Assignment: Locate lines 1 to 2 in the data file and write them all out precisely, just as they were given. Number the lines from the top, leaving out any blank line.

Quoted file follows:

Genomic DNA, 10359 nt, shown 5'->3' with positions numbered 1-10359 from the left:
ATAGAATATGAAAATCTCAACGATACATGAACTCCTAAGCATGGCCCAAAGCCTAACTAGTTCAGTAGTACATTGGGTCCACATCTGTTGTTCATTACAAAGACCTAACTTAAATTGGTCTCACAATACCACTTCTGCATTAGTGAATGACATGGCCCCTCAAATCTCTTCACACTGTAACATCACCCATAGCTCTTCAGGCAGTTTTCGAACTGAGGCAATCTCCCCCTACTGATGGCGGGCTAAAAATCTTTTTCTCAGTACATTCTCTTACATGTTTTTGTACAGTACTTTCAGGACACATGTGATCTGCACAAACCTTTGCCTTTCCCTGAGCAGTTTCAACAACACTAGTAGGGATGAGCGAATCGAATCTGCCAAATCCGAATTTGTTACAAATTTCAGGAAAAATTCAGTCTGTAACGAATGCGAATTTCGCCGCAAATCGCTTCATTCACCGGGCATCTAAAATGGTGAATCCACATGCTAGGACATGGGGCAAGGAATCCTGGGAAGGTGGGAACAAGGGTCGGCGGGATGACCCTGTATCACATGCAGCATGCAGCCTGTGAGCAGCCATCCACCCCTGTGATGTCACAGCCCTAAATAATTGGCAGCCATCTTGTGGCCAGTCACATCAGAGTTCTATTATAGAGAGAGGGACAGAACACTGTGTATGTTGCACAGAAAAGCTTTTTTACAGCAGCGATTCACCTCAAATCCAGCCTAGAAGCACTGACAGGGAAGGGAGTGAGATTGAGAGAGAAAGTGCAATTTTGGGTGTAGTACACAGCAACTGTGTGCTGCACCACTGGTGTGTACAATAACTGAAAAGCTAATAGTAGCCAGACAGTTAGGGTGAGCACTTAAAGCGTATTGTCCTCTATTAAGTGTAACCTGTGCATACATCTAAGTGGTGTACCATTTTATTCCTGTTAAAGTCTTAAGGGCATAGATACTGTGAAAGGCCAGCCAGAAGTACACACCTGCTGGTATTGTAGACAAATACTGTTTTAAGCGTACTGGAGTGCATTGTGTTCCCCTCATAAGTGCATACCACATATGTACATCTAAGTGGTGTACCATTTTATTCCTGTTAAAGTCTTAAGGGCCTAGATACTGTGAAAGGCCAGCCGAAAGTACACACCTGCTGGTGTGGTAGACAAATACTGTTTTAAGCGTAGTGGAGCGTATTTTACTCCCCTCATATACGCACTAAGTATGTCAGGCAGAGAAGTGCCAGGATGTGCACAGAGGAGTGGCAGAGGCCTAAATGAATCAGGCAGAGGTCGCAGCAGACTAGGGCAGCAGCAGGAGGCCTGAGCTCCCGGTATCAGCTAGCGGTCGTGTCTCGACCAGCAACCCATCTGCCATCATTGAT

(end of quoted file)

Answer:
Genomic DNA, 10359 nt, shown 5'->3' with positions numbered 1-10359 from the left:
ATAGAATATGAAAATCTCAACGATACATGAACTCCTAAGCATGGCCCAAAGCCTAACTAGTTCAGTAGTACATTGGGTCCACATCTGTTGTTCATTACAAAGACCTAACTTAAATTGGTCTCACAATACCACTTCTGCATTAGTGAATGACATGGCCCCTCAAATCTCTTCACACTGTAACATCACCCATAGCTCTTCAGGCAGTTTTCGAACTGAGGCAATCTCCCCCTACTGATGGCGGGCTAAAAATCTTTTTCTCAGTACATTCTCTTACATGTTTTTGTACAGTACTTTCAGGACACATGTGATCTGCACAAACCTTTGCCTTTCCCTGAGCAGTTTCAACAACACTAGTAGGGATGAGCGAATCGAATCTGCCAAATCCGAATTTGTTACAAATTTCAGGAAAAATTCAGTCTGTAACGAATGCGAATTTCGCCGCAAATCGCTTCATTCACCGGGCATCTAAAATGGTGAATCCACATGCTAGGACATGGGGCAAGGAATCCTGGGAAGGTGGGAACAAGGGTCGGCGGGATGACCCTGTATCACATGCAGCATGCAGCCTGTGAGCAGCCATCCACCCCTGTGATGTCACAGCCCTAAATAATTGGCAGCCATCTTGTGGCCAGTCACATCAGAGTTCTATTATAGAGAGAGGGACAGAACACTGTGTATGTTGCACAGAAAAGCTTTTTTACAGCAGCGATTCACCTCAAATCCAGCCTAGAAGCACTGACAGGGAAGGGAGTGAGATTGAGAGAGAAAGTGCAATTTTGGGTGTAGTACACAGCAACTGTGTGCTGCACCACTGGTGTGTACAATAACTGAAAAGCTAATAGTAGCCAGACAGTTAGGGTGAGCACTTAAAGCGTATTGTCCTCTATTAAGTGTAACCTGTGCATACATCTAAGTGGTGTACCATTTTATTCCTGTTAAAGTCTTAAGGGCATAGATACTGTGAAAGGCCAGCCAGAAGTACACACCTGCTGGTATTGTAGACAAATACTGTTTTAAGCGTACTGGAGTGCATTGTGTTCCCCTCATAAGTGCATACCACATATGTACATCTAAGTGGTGTACCATTTTATTCCTGTTAAAGTCTTAAGGGCCTAGATACTGTGAAAGGCCAGCCGAAAGTACACACCTGCTGGTGTGGTAGACAAATACTGTTTTAAGCGTAGTGGAGCGTATTTTACTCCCCTCATATACGCACTAAGTATGTCAGGCAGAGAAGTGCCAGGATGTGCACAGAGGAGTGGCAGAGGCCTAAATGAATCAGGCAGAGGTCGCAGCAGACTAGGGCAGCAGCAGGAGGCCTGAGCTCCCGGTATCAGCTAGCGGTCGTGTCTCGACCAGCAACCCATCTGCCATCATTGAT